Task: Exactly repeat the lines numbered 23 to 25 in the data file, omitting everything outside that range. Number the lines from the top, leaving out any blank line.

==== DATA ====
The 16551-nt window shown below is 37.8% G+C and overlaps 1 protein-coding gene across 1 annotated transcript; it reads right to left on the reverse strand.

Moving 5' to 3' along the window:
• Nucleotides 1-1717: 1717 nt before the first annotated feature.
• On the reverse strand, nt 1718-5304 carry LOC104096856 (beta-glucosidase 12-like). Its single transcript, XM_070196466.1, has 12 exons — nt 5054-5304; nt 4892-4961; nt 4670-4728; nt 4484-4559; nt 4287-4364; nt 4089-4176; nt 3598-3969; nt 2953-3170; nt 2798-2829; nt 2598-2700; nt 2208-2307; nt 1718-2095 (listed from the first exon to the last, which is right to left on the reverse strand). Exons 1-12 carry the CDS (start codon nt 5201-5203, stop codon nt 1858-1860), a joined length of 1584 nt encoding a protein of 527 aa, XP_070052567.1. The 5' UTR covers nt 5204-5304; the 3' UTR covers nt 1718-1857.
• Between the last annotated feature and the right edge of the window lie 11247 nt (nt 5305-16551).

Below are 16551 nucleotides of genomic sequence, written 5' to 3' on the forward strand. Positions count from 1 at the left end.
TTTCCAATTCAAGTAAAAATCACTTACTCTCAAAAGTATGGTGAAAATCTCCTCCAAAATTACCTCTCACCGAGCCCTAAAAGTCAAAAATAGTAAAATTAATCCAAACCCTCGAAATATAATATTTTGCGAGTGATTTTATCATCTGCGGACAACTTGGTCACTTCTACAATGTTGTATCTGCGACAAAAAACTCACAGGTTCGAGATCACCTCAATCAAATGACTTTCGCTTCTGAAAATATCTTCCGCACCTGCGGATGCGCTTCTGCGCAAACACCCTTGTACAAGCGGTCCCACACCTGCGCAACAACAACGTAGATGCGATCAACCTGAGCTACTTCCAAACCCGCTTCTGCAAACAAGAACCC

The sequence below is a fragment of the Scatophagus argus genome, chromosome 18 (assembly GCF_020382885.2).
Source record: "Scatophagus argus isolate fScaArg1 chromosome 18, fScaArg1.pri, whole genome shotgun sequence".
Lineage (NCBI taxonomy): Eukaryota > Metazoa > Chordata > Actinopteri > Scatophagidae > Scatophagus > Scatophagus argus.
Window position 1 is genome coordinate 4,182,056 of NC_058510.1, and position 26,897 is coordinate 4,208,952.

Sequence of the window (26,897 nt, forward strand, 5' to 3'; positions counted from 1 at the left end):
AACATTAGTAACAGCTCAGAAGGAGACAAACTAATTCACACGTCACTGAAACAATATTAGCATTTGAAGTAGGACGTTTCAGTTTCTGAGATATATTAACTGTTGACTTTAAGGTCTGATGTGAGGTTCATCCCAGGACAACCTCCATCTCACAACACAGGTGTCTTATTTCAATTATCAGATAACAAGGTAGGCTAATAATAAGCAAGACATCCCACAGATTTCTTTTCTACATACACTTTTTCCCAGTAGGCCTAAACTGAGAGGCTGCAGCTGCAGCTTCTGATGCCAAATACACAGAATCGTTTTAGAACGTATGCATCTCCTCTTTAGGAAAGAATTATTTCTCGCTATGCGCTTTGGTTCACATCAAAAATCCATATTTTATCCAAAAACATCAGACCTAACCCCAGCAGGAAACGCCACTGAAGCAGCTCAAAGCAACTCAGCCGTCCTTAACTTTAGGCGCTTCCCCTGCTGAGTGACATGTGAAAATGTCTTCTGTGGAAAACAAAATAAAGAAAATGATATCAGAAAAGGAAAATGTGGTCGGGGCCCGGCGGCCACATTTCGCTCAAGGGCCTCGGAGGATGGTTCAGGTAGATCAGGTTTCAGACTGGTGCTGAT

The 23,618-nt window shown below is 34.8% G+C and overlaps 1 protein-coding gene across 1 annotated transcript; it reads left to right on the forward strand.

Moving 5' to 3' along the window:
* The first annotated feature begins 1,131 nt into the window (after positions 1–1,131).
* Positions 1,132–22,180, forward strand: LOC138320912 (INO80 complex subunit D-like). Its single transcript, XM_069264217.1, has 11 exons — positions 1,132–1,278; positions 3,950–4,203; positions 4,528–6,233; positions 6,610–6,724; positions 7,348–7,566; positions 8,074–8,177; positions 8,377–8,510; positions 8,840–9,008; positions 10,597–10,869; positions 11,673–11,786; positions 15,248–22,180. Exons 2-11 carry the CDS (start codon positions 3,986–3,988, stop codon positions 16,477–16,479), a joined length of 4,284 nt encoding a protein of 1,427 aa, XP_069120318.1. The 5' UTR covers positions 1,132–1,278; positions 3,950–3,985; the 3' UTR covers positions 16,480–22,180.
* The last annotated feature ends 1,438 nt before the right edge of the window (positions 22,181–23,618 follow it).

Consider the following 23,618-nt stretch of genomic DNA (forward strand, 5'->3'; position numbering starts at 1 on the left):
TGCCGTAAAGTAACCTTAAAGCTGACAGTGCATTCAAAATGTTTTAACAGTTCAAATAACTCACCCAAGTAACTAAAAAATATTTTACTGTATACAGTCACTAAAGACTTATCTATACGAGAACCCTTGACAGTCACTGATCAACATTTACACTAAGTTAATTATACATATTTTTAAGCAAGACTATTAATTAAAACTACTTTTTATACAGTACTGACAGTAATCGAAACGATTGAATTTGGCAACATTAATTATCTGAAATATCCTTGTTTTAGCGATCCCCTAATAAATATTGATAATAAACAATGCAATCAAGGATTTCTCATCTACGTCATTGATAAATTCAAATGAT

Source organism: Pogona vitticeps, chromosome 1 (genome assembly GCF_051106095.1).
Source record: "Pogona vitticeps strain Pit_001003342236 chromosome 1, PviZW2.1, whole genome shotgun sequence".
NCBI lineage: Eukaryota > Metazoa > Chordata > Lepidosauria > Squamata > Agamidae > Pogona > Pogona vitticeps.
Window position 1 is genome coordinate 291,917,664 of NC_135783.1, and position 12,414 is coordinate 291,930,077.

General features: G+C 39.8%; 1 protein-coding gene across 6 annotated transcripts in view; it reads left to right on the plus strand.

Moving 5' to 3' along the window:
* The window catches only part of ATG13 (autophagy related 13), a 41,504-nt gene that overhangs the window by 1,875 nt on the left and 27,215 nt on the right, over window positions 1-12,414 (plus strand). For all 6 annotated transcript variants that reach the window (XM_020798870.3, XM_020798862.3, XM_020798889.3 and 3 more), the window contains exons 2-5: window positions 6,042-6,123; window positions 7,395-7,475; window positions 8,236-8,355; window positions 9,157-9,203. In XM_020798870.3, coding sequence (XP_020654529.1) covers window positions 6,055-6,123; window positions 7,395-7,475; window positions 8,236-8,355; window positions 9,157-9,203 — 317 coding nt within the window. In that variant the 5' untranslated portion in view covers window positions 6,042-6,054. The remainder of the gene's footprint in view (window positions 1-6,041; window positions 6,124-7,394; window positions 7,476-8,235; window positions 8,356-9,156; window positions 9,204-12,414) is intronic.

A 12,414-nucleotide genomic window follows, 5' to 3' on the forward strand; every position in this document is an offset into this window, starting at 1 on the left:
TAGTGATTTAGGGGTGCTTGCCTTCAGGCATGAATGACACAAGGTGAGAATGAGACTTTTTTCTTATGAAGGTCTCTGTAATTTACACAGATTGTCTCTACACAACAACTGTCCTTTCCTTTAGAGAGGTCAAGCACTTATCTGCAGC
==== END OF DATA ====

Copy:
NCBI lineage: Eukaryota > Metazoa > Chordata > Lepidosauria > Squamata > Agamidae > Pogona > Pogona vitticeps.
Window position 1 is genome coordinate 291,917,664 of NC_135783.1, and position 12,414 is coordinate 291,930,077.

General features: G+C 39.8%; 1 protein-coding gene across 6 annotated transcripts in view; it reads left to right on the plus strand.